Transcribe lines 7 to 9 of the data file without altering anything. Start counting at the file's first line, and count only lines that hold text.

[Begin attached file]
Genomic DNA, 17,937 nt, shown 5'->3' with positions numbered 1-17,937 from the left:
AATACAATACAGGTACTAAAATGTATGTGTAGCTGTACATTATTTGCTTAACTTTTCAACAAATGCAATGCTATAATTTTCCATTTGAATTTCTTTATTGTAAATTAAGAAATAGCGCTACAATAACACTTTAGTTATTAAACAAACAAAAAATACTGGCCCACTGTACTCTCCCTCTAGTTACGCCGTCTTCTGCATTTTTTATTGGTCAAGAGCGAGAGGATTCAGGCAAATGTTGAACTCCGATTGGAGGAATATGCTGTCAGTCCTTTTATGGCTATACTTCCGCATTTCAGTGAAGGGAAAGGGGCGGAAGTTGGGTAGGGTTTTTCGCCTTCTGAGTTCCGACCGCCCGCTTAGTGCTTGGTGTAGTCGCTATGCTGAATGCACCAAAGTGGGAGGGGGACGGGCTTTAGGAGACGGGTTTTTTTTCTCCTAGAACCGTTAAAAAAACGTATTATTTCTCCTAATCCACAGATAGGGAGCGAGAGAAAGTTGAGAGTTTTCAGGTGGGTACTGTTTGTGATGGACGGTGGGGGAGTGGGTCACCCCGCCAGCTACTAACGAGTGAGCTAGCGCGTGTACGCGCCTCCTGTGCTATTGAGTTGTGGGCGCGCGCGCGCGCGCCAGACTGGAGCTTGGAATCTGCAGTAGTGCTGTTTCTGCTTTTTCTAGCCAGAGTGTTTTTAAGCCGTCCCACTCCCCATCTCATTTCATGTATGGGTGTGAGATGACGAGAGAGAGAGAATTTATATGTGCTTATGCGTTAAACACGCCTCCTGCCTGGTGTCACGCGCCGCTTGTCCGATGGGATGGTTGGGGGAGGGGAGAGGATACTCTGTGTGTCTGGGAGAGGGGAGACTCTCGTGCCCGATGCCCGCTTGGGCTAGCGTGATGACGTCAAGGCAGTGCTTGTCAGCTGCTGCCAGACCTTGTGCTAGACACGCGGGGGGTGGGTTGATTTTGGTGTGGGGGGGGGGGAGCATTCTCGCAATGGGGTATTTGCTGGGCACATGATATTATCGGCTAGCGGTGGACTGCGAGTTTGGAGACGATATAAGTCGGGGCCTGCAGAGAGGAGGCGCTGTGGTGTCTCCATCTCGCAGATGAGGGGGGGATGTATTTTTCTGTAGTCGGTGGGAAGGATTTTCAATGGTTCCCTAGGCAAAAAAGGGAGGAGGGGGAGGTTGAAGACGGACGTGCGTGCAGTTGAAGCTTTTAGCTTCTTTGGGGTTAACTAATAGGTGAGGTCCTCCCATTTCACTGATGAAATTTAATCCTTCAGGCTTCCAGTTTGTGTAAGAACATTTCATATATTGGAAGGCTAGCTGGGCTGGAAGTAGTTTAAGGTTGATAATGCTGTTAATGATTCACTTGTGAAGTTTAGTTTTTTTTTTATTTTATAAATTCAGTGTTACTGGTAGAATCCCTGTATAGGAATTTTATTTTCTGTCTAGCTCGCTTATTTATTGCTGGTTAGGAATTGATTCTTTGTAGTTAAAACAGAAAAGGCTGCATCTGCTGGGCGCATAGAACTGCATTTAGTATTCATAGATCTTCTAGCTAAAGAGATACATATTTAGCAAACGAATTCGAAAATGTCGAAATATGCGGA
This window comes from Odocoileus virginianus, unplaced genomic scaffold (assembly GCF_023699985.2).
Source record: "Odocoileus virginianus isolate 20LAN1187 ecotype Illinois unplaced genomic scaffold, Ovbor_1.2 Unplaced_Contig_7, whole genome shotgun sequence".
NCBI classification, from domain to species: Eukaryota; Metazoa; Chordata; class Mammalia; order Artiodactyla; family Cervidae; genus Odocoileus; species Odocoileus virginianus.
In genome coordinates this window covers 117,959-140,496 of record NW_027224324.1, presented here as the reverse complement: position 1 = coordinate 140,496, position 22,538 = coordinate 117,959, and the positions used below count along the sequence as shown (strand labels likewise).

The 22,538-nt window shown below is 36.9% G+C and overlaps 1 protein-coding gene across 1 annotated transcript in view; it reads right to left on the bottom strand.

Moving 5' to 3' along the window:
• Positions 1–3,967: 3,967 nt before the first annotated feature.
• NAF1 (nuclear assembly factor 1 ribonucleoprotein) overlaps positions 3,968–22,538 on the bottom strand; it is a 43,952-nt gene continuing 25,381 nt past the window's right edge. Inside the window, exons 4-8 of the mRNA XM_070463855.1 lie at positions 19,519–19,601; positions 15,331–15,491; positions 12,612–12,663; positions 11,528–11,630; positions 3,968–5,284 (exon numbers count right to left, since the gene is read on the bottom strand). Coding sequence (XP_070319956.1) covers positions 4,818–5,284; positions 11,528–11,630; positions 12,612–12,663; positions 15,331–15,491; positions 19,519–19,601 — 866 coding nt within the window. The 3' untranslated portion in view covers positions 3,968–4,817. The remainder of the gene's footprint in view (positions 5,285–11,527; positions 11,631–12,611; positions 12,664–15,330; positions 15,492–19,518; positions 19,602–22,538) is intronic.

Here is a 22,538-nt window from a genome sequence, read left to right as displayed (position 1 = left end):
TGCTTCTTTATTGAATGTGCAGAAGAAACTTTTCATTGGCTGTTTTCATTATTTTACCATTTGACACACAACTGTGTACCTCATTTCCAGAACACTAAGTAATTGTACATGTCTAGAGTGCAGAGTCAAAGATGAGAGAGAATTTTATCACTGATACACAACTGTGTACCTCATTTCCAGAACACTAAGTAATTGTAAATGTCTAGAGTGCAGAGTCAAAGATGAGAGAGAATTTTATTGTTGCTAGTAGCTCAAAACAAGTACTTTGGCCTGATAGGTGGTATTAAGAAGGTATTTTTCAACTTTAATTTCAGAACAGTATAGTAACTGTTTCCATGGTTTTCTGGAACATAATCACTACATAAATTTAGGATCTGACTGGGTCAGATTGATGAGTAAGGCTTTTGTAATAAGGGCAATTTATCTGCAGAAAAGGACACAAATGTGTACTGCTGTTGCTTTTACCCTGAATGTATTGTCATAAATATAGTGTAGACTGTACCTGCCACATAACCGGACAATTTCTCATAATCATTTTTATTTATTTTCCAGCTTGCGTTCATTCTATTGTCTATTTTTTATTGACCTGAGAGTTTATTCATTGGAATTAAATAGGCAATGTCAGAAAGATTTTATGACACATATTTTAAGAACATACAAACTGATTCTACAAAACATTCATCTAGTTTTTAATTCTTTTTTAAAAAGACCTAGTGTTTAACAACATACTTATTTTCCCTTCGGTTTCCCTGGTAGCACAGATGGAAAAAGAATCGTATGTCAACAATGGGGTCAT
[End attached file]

The 22,538-nt window shown below is 36.9% G+C and overlaps 1 protein-coding gene across 1 annotated transcript in view; it reads right to left on the bottom strand.

Moving 5' to 3' along the window:
• Positions 1–3,967: 3,967 nt before the first annotated feature.